The Northern Territory Emergency Response (NTER/Intervention), instigated in 2007 by Australia’s Federal Government, has led to prolonged human rights abuses for Australia’s First Peoples living in the Northern Territory. Indigenous peoples have frequently been denied three types of rights in Australia: citizenship rights, Indigenous rights such as self-determination and human rights. Although the Intervention infringes all three, the focal point of this publication will be human rights denied in the context of the Intervention, specifically, the right to protection from racial discrimination. The relationship between some Intervention measures and the International Convention on the Elimination of All Forms of Racial Discrimination is considered, with case studies on two problematic measures that continue under the Intervention’s successor framework of Stronger Futures: income management and criminalising possession and supply of alcohol.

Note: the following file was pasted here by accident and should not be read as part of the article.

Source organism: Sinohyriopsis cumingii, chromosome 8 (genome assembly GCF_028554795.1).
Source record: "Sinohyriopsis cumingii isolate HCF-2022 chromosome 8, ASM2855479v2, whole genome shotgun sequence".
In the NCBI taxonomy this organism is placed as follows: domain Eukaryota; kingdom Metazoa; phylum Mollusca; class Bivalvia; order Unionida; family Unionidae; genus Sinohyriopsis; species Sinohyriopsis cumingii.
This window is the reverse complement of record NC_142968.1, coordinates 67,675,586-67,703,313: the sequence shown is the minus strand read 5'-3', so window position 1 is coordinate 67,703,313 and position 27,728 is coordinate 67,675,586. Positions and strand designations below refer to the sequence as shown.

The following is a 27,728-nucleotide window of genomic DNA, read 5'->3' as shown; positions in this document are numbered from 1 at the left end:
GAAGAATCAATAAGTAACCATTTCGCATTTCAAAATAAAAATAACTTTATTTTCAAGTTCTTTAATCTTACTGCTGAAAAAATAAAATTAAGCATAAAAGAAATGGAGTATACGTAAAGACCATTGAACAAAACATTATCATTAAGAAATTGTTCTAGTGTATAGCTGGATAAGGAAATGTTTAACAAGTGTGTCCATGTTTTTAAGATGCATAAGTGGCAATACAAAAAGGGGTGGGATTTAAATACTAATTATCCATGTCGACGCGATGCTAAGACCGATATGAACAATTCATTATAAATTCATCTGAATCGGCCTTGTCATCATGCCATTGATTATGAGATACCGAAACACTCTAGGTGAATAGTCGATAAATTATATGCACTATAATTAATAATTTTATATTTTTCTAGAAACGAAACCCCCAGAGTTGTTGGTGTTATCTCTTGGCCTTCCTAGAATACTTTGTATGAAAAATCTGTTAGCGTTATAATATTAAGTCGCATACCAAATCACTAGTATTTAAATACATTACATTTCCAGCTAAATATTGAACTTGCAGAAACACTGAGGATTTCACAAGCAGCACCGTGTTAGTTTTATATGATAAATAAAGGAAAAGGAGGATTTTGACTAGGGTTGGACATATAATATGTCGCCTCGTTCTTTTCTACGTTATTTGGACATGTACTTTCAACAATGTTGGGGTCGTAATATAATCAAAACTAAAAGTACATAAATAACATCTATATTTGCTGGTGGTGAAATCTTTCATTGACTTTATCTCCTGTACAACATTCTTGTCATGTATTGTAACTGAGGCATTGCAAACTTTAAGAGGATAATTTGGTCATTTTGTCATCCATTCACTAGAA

|Title of host publication||'And there'll be NO dancing'. Perspectives on Policies Impacting Indigenous Australia since 2007|
|Editors||Elisabeth Baehr and Barbara Schmidt-Haberkamp|
|Place of Publication||UK|
|Publisher||Cambridge Scholars Publishing|
|Publication status||Published - 2017|